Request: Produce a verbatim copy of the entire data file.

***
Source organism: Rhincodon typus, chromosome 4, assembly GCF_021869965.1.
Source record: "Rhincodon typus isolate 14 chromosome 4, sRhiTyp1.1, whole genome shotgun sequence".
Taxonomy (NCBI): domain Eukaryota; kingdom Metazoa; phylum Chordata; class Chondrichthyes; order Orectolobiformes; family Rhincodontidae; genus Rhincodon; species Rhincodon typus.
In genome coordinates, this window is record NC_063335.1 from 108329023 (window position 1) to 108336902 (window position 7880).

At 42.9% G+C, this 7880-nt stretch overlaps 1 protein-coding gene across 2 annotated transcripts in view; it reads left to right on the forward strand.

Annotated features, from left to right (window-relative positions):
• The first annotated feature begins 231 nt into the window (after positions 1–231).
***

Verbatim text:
Source organism: Rhincodon typus, chromosome 4, assembly GCF_021869965.1.
Source record: "Rhincodon typus isolate 14 chromosome 4, sRhiTyp1.1, whole genome shotgun sequence".
Taxonomy (NCBI): domain Eukaryota; kingdom Metazoa; phylum Chordata; class Chondrichthyes; order Orectolobiformes; family Rhincodontidae; genus Rhincodon; species Rhincodon typus.
In genome coordinates, this window is record NC_063335.1 from 108329023 (window position 1) to 108336902 (window position 7880).

At 42.9% G+C, this 7880-nt stretch overlaps 1 protein-coding gene across 2 annotated transcripts in view; it reads left to right on the forward strand.

Annotated features, from left to right (window-relative positions):
• The first annotated feature begins 231 nt into the window (after positions 1–231).